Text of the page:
Friday, January 25, 2013
Rigging The Presidential Election
But the Republicans are ruled by a teabagger-fundamentalist base of voters in most states, and this group will not allow the party to moderate their policies. They want their own ideology to rule the party, even though that ideology appeals only to a diminishing minority of national voters. How can they win the presidency while appealing only to a minority of voters?
They have decided to "rig" the Electoral College. They would do this by altering how the Electors are chosen in some states where Democratic presidential candidates do well. They want to choose Electors in those state by congressional district rather than by which candidate wins the vote of the entire state. There are currently six states where the Republicans are in control of the state government, but the Democratic candidate won in the last election. Four of those states (Virginia, Pennsylvania, Wisconsin, and Michigan) have already introduced bills to change the selection of Electors from statewide to a by congressional district basis -- and if they are successful, you can bet the states of Florida and Ohio will try to do the same.
Here are the number of congressional districts in those states where Republicans have a current advantage (thanks to gerrymandering in the 2010 redistricting):
That's a total of 64 districts. If the Republican plan to give Electors by congressional district rather than statewide vote had been in effect in the 2012 election, President Obama would have lost those 64 Electors, and the election (since he would have gotten only 268 electoral votes and 270 is required). Willard Mitt Romney would have gotten the presidency, even though he got over 3.5 million less votes than President Obama. The will of the American voters would have been subverted by an already archaic system that is now being altered to favor one certain political party.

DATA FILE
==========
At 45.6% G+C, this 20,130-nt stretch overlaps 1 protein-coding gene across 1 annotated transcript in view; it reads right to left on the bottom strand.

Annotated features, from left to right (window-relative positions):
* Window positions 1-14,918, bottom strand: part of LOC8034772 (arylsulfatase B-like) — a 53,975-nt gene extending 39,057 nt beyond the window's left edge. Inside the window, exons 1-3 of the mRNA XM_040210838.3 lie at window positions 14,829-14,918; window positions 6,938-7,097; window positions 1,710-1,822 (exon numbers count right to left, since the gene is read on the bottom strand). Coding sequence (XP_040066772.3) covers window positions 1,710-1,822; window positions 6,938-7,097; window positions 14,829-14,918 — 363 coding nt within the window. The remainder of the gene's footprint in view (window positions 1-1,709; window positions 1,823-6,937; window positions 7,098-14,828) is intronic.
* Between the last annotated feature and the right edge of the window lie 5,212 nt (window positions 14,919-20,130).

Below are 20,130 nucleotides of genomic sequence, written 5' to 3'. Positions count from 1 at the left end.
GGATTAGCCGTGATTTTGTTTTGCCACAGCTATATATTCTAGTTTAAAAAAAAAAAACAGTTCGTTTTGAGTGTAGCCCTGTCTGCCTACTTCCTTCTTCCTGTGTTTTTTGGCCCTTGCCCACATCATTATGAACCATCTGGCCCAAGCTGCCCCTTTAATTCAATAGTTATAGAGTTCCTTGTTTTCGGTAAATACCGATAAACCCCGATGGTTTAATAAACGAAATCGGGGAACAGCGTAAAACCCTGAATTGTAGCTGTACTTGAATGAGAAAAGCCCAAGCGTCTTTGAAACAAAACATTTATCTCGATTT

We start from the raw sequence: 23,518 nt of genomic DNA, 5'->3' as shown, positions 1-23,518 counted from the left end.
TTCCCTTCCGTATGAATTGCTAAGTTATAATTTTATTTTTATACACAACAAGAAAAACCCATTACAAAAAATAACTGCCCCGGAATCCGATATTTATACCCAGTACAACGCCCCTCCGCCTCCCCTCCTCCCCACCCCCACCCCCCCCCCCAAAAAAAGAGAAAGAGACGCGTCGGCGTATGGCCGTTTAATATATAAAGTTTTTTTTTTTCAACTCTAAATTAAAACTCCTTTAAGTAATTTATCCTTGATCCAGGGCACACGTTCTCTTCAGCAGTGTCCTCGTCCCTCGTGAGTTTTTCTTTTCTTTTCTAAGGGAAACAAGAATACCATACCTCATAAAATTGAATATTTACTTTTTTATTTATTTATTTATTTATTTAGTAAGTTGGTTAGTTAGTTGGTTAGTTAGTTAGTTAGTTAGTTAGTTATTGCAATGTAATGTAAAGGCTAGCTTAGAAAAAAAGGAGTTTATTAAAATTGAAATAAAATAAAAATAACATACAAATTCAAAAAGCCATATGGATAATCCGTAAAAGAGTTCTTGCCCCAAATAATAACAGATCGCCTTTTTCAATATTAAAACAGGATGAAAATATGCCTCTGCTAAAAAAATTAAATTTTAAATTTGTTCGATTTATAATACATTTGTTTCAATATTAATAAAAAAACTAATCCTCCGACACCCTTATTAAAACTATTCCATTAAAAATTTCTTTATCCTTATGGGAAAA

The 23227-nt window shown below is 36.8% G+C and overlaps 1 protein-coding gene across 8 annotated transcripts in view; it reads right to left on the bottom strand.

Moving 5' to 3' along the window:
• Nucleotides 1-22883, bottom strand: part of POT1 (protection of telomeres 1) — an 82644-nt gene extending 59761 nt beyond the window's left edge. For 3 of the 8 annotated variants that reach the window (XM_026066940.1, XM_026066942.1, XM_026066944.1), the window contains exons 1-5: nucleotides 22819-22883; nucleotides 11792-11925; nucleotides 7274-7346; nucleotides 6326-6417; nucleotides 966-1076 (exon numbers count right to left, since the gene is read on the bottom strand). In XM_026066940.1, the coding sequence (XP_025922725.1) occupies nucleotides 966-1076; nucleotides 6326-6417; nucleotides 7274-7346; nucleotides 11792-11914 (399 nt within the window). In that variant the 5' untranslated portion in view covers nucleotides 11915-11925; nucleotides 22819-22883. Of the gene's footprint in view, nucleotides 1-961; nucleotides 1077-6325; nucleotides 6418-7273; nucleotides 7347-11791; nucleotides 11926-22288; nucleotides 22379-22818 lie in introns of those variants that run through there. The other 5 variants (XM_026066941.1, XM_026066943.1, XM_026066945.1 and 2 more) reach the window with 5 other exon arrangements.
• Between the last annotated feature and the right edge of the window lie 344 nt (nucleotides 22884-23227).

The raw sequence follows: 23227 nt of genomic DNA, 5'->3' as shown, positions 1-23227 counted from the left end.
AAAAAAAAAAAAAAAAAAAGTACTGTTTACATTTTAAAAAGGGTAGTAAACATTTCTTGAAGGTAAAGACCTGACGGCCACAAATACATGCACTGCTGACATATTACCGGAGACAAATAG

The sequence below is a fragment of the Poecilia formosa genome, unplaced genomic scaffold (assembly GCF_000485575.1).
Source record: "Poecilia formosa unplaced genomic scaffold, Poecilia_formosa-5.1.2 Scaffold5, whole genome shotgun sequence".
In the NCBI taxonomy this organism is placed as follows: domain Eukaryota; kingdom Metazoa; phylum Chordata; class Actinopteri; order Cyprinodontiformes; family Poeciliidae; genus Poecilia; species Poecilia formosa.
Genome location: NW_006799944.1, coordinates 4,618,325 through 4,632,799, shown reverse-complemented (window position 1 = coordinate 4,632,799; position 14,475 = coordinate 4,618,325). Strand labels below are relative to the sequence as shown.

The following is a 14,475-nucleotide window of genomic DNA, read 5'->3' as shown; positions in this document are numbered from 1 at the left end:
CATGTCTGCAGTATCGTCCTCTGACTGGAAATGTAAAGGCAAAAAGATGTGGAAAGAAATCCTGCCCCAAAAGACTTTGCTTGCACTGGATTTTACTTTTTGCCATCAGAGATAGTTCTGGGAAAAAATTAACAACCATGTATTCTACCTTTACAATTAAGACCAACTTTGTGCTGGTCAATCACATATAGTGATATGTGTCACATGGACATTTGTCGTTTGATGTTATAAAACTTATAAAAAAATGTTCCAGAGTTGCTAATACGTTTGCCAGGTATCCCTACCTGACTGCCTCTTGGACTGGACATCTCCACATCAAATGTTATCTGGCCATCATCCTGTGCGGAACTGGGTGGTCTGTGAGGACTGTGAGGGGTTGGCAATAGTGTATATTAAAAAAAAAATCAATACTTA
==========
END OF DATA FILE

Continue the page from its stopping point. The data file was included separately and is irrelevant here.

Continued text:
That is not democracy. In truly democratic countries, the majority of voters choose who their leader will be. It is just wrong for any political party to be able to put their candidate in the White House after receiving less votes than another candidate. This has happened four times in this nation's history (the last time being in 2000, when Gore got the most popular votes but Bush got the most electoral votes) -- and it was just as wrong in those elections.
It is time for the United States to discard the Electoral College system. It is out-dated and lends itself to rigging of elections by a political party. It can (and does) subvert democracy by allowing the loser of a national election to become president anyway. The current Republican efforts to "rig" the Electoral College shows this clearly (and would be just as wrong if done by Democrats). It is time to insure that our president is elected by the voters -- and not by party hacks.